How much formula to feed a baby is unique to each baby. The average baby should take about two and a half ounces of formula a day for every pound of body weight, according to the APP. The CDC recommends feeding your baby when they are hungry and stopping when they are full.

Signs of hunger include: Putting hands in mouth, licking lips, clenching hands, showing excitement when food is around or turning toward the bottle. Signs of fullness include: Closing the mouth, turning away from the bottle, relaxing hands, pushing food away or making noises to let you know they are full.

How Much Formula and How Often to Feed Babies
AgeAmountHow Often
First Days 1 to 2 ouncesEvery 2 to 3 hours
First Weeks and MonthsBabies take what they need and stop eating when fullEvery 3 to 4 hours
Six to 12 MonthsFeed when baby shows signs of hunger. Feedings may be infant formula or solid foodsFive to six times in 24 hours

You should give a baby formula until they are about a year old, according to the CDC. After 12 months, babies can transition to solid foods and whole cow’s milk or unsweetened soy beverage.

The switch away from formula should be gradual. Parents can start replacing one formula feeding with cow’s milk and gradually decrease the formula feedings.

How Long Does Baby Formula Last?

Unopened containers of baby formula will last until the expiration date on the package. Make sure you don’t use expired baby formula. You should store unopened containers in a cool, dry place indoors.

Cronobacter is a germ that can be found in powdered infant formula. These infections may be deadly to babies. Make sure to thoroughly clean bottles and formula lids and scoops to avoid contamination.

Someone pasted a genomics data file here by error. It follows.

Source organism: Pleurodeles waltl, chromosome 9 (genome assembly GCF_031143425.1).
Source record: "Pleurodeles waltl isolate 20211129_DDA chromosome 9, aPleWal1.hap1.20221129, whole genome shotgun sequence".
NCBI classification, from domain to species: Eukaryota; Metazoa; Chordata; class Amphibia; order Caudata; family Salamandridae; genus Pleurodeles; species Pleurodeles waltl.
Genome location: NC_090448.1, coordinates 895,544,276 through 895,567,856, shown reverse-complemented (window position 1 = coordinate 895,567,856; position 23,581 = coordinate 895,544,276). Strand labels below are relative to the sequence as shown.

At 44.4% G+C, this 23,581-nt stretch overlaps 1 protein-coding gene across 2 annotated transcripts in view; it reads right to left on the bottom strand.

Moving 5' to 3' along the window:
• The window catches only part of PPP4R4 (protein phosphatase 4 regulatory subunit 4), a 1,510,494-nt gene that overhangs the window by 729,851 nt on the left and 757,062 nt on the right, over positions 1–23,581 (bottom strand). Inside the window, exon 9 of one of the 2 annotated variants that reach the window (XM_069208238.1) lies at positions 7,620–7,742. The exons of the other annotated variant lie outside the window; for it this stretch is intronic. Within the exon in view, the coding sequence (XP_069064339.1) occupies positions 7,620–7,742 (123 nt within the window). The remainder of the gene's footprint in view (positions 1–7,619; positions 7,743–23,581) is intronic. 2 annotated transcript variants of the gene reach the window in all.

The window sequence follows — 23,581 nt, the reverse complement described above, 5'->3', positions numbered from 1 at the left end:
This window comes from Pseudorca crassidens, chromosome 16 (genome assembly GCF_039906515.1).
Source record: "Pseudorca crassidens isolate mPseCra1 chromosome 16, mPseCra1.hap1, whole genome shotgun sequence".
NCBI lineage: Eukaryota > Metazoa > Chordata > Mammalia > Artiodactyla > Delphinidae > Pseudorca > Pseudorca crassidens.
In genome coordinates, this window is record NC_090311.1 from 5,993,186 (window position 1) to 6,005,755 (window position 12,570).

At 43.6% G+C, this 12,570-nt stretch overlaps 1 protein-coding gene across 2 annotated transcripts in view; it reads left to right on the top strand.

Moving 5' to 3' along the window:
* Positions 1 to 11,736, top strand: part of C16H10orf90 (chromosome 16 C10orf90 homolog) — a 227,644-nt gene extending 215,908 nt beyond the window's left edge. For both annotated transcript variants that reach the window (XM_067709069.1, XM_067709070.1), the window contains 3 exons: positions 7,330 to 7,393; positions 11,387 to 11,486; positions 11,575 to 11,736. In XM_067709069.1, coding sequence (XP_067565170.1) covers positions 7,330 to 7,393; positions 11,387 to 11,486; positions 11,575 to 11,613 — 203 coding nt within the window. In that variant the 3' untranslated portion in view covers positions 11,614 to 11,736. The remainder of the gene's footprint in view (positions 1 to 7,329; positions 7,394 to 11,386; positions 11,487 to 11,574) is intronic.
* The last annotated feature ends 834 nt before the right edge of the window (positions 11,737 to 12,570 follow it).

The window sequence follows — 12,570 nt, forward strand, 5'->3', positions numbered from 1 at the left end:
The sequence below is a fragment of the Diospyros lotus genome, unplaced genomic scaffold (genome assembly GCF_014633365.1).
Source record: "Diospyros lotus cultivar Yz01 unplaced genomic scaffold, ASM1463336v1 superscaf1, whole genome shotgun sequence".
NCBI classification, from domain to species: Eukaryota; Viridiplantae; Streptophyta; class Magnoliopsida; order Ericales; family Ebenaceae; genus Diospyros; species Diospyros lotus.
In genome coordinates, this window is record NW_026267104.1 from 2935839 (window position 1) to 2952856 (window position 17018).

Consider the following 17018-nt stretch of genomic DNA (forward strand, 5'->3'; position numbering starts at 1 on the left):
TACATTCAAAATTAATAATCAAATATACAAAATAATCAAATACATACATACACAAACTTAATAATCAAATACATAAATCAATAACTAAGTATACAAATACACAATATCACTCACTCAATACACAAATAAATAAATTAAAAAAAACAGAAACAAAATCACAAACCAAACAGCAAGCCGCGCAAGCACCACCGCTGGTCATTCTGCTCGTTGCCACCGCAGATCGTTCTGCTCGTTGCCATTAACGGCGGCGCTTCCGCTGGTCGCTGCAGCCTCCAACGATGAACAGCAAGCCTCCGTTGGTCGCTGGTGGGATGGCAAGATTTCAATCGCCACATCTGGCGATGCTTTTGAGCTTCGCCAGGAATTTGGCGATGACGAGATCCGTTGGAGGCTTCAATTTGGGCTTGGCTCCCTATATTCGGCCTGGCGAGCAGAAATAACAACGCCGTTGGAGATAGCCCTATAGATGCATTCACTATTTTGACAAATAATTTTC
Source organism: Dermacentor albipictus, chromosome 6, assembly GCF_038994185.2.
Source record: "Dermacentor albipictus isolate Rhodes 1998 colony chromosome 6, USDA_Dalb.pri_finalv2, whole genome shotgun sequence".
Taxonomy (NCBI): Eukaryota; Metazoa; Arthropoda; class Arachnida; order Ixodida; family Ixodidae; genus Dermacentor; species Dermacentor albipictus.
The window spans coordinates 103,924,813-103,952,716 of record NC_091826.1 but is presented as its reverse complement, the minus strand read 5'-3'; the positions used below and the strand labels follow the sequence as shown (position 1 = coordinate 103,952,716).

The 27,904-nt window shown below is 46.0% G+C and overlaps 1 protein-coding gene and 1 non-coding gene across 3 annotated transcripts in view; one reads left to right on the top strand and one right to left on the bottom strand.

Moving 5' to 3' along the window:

You should use prepared baby formula within two hours. Infant formula not used within two hours can last up to 24 hours in the refrigerator. Throw away any leftover formula your baby doesn’t eat because baby saliva mixed with formula may cause bacteria to grow and cause side effects and health problems.

Opened containers of baby formula typically last about one month. Make sure to label opened formula containers with dates to prevent using old formula.

2022 Baby Formula Recall & Shortages

In February 2022, Abbott Nutrition issued a recall on baby formula for Similac, Alimentum and EleCare powdered baby formulas after it received reports that five babies became sick with Cronobacter sakazakii and Salmonella Newport infections.

Each of the infected infants was hospitalized, and two babies may have died from their infections.

In a preliminary inspection report from March 2022, FDA inspectors observed that Abbott didn’t have a system in place to ensure infant formula wouldn’t get contaminated with microorganisms.

This particular recall was not related to baby formula lawsuits claiming a link between Abbott’s baby formula and NEC.

Why Was There a Baby Formula Shortage?

In early 2022, American parents and child caregivers struggled to find baby formula on local store shelves. A “perfect storm” combination of COVID-19-related supply chain issues, the Abbott product recall announcement issued by the FDA and the shutdown of a major manufacturing plant led to a nationwide shortage of the baby formula millions of people rely on to feed their children.

The supply shortage peaked during the late spring and early summer months of 2022, and data from the U.S. Census Bureau’s Household Pulse Survey revealed that 50% of families with an infant under the age of 1 were still feeling the impact in late September.

In April 2022, Abbott released a statement addressing the baby formula shortage that its recall had exacerbated. The manufacturer told consumers it would increase production at its plants in Ohio and Ireland to combat the shortage.

In June 2022, the FDA reported another baby had died of a bacterial infection. In the same month, Abbott reopened its Sturgis, Michigan plant to help ease baby formula shortages.

Please seek the advice of a medical professional before making health care decisions.